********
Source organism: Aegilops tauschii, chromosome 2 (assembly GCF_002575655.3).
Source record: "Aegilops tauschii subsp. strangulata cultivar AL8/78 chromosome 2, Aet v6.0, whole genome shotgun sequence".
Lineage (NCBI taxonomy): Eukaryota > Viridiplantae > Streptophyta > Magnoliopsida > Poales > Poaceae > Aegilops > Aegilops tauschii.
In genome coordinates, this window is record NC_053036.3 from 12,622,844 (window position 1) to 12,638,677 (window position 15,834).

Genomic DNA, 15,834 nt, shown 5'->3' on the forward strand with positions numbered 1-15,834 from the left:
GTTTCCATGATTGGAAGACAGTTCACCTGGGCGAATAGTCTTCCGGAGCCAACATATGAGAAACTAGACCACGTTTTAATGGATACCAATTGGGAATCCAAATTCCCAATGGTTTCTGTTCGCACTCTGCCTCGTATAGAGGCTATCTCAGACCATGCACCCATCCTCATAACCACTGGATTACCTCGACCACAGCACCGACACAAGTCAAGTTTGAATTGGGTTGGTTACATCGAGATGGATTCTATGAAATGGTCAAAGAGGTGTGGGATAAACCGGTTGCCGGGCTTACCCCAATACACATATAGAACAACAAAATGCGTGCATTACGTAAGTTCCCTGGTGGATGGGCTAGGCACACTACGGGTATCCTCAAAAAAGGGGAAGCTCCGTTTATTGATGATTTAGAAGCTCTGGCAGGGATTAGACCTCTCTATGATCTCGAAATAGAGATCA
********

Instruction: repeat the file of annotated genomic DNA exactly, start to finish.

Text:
Source organism: Aegilops tauschii, chromosome 2 (assembly GCF_002575655.3).
Source record: "Aegilops tauschii subsp. strangulata cultivar AL8/78 chromosome 2, Aet v6.0, whole genome shotgun sequence".
Lineage (NCBI taxonomy): Eukaryota > Viridiplantae > Streptophyta > Magnoliopsida > Poales > Poaceae > Aegilops > Aegilops tauschii.
In genome coordinates, this window is record NC_053036.3 from 12,622,844 (window position 1) to 12,638,677 (window position 15,834).

Genomic DNA, 15,834 nt, shown 5'->3' on the forward strand with positions numbered 1-15,834 from the left:
GTTTCCATGATTGGAAGACAGTTCACCTGGGCGAATAGTCTTCCGGAGCCAACATATGAGAAACTAGACCACGTTTTAATGGATACCAATTGGGAATCCAAATTCCCAATGGTTTCTGTTCGCACTCTGCCTCGTATAGAGGCTATCTCAGACCATGCACCCATCCTCATAACCACTGGATTACCTCGACCACAGCACCGACACAAGTCAAGTTTGAATTGGGTTGGTTACATCGAGATGGATTCTATGAAATGGTCAAAGAGGTGTGGGATAAACCGGTTGCCGGGCTTACCCCAATACACATATAGAACAACAAAATGCGTGCATTACGTAAGTTCCCTGGTGGATGGGCTAGGCACACTACGGGTATCCTCAAAAAAGGGGAAGCTCCGTTTATTGATGATTTAGAAGCTCTGGCAGGGATTAGACCTCTCTATGATCTCGAAATAGAGATCA